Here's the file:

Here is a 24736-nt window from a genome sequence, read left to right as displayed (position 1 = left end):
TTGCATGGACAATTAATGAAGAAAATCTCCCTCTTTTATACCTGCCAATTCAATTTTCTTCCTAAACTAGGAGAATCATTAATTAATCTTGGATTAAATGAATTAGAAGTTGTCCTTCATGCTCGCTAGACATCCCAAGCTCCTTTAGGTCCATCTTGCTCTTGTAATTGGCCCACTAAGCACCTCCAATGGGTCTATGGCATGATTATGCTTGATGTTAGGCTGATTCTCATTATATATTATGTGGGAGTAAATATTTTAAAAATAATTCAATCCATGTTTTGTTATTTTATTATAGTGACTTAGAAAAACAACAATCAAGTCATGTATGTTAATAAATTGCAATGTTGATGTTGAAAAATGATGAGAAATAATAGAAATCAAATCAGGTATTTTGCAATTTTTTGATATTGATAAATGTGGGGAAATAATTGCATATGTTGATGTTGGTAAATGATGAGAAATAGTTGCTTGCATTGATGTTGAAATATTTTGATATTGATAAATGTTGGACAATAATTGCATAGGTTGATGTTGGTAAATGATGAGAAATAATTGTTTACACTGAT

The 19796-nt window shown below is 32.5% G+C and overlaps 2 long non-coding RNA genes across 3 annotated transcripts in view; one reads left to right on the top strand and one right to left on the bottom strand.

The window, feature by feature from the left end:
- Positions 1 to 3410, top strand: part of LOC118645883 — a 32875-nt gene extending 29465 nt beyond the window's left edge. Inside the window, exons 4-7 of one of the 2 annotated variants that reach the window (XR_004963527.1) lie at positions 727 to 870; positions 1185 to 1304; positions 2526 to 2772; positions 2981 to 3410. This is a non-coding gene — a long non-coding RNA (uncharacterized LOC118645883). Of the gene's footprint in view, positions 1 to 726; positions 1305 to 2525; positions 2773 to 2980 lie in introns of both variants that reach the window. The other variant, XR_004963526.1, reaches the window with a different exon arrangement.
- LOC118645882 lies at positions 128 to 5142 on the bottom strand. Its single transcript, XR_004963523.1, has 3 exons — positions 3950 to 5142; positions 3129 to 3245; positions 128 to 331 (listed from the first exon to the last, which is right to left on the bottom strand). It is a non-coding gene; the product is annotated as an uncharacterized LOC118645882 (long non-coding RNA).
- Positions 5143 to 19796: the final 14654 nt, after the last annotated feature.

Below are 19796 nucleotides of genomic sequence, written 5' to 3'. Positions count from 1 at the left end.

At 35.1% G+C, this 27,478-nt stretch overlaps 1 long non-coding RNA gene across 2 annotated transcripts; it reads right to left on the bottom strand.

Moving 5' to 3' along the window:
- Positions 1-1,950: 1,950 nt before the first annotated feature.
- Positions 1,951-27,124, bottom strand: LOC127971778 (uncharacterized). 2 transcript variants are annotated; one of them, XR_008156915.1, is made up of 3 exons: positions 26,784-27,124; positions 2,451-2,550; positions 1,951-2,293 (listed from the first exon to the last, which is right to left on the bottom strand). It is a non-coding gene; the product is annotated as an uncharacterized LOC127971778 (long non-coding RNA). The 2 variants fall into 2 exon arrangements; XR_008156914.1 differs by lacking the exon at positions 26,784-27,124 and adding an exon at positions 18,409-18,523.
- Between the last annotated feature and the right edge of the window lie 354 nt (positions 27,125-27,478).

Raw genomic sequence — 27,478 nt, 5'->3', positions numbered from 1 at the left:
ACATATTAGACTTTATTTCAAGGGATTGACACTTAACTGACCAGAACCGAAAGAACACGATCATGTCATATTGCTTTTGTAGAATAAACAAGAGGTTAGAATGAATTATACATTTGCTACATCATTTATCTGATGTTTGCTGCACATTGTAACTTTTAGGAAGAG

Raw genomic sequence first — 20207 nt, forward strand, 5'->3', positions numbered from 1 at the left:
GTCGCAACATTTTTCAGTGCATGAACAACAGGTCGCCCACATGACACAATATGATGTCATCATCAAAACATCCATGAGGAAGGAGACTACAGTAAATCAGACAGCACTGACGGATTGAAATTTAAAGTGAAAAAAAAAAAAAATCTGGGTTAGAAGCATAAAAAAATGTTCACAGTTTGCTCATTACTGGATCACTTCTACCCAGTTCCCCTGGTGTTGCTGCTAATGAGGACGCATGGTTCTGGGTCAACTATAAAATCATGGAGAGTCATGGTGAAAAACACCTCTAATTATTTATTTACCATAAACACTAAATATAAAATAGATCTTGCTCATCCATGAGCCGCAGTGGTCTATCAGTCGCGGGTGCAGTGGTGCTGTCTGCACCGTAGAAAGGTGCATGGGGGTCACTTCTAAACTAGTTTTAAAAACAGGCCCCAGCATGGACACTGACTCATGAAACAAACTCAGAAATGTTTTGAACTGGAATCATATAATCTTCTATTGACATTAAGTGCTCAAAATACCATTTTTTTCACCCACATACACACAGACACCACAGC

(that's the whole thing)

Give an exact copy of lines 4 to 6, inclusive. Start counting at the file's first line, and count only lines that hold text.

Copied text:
The window, feature by feature from the left end:
- Positions 1 to 3410, top strand: part of LOC118645883 — a 32875-nt gene extending 29465 nt beyond the window's left edge. Inside the window, exons 4-7 of one of the 2 annotated variants that reach the window (XR_004963527.1) lie at positions 727 to 870; positions 1185 to 1304; positions 2526 to 2772; positions 2981 to 3410. This is a non-coding gene — a long non-coding RNA (uncharacterized LOC118645883). Of the gene's footprint in view, positions 1 to 726; positions 1305 to 2525; positions 2773 to 2980 lie in introns of both variants that reach the window. The other variant, XR_004963526.1, reaches the window with a different exon arrangement.
- LOC118645882 lies at positions 128 to 5142 on the bottom strand. Its single transcript, XR_004963523.1, has 3 exons — positions 3950 to 5142; positions 3129 to 3245; positions 128 to 331 (listed from the first exon to the last, which is right to left on the bottom strand). It is a non-coding gene; the product is annotated as an uncharacterized LOC118645882 (long non-coding RNA).